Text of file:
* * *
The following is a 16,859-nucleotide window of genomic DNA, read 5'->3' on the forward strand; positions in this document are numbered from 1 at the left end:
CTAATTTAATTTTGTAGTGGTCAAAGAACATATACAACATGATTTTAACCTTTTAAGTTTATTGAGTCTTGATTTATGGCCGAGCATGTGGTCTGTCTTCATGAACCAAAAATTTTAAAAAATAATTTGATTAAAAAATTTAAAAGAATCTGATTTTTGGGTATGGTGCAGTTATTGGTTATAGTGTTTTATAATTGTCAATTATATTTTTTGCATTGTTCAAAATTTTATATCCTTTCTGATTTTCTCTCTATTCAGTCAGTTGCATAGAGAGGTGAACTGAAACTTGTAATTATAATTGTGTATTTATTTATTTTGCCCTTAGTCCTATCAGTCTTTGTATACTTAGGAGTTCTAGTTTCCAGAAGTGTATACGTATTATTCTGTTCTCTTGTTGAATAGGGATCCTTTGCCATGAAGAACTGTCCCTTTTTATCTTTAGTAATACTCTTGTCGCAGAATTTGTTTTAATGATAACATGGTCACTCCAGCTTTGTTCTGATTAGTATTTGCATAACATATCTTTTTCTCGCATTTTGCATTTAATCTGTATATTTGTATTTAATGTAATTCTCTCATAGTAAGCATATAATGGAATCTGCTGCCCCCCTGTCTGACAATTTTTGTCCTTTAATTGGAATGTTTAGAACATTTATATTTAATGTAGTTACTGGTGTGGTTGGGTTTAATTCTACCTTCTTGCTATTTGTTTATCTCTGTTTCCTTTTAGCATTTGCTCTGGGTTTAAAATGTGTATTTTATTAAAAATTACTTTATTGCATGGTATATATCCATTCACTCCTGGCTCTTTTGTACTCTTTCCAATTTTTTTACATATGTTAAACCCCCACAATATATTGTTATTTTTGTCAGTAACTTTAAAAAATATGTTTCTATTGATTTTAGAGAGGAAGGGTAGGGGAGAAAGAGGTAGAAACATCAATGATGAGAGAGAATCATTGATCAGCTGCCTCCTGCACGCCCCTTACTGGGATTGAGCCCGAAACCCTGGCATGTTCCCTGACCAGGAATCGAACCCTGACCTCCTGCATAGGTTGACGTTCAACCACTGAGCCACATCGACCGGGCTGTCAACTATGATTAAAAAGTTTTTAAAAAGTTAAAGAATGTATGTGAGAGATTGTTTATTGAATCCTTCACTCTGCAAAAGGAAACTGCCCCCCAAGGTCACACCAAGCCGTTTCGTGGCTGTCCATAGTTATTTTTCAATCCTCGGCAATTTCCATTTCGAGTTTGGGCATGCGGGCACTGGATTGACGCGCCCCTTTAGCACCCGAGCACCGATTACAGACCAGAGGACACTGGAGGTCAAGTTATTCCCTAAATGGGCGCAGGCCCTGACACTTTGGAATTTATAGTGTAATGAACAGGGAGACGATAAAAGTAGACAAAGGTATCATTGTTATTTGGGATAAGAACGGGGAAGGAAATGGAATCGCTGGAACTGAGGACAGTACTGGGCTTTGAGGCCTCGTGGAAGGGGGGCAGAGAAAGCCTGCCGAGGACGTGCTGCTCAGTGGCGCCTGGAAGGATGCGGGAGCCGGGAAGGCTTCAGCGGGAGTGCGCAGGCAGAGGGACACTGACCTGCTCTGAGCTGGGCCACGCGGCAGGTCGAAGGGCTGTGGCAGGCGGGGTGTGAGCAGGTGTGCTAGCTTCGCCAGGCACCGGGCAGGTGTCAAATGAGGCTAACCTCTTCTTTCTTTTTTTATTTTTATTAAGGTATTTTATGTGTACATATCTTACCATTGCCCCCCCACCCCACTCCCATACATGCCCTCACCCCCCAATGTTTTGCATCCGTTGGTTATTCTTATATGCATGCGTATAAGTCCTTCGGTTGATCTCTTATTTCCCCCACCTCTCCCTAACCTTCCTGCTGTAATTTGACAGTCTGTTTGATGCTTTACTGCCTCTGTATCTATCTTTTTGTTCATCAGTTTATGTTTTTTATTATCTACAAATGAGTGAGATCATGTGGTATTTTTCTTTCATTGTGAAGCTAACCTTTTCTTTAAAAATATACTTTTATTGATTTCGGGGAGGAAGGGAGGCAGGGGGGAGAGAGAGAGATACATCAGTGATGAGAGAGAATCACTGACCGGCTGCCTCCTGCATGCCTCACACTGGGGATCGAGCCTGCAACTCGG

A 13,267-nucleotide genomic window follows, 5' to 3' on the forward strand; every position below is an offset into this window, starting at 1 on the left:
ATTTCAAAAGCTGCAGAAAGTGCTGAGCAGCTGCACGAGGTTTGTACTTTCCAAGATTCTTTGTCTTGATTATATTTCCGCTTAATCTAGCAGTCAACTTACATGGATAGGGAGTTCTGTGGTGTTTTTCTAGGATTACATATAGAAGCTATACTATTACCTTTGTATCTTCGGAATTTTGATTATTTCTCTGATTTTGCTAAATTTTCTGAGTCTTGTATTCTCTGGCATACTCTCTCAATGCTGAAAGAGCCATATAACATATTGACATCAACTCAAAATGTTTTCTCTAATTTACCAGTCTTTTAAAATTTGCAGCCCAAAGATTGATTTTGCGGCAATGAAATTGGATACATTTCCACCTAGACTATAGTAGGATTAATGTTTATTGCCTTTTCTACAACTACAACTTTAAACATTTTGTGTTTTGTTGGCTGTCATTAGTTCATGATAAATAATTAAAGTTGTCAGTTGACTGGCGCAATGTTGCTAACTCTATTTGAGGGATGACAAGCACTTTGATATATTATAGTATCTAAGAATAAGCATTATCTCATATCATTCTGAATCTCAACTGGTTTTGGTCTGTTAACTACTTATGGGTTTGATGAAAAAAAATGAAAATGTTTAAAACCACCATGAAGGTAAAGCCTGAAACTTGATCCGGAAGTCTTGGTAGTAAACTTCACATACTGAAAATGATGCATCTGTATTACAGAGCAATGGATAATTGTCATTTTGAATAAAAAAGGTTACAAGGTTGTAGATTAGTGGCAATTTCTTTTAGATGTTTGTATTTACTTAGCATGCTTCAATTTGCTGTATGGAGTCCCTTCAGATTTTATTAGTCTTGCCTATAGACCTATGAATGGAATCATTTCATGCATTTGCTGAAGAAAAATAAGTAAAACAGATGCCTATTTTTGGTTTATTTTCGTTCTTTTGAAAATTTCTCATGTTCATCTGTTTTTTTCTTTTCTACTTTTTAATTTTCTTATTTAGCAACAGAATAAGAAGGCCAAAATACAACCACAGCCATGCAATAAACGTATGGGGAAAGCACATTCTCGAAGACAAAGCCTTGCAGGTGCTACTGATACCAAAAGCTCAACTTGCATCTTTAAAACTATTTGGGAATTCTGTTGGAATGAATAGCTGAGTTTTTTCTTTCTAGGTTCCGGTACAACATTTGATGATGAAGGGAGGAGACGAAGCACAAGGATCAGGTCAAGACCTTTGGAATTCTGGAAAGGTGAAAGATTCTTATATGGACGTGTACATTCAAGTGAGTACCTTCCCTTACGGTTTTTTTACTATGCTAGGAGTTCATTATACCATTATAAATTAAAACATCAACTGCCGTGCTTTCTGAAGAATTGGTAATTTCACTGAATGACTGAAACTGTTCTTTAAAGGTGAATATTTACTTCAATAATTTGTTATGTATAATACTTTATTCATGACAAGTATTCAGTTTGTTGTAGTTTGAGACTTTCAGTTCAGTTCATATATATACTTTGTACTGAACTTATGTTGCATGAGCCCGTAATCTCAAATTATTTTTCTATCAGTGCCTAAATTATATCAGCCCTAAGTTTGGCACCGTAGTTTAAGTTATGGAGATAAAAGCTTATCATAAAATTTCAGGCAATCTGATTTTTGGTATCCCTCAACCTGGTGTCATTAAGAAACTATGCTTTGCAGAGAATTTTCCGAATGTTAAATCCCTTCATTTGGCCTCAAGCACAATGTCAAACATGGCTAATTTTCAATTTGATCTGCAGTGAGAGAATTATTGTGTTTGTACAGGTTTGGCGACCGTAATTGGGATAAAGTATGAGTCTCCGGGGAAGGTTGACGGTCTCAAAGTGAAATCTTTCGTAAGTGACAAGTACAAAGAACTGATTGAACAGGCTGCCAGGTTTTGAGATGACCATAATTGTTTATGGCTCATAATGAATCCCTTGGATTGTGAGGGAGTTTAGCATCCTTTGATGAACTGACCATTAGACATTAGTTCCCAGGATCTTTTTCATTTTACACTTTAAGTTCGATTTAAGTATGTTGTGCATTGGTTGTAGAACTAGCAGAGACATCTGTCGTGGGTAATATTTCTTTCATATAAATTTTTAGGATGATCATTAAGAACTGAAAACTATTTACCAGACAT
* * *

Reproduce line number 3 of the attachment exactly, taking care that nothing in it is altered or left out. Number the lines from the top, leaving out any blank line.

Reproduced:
A 13,267-nucleotide genomic window follows, 5' to 3' on the forward strand; every position below is an offset into this window, starting at 1 on the left: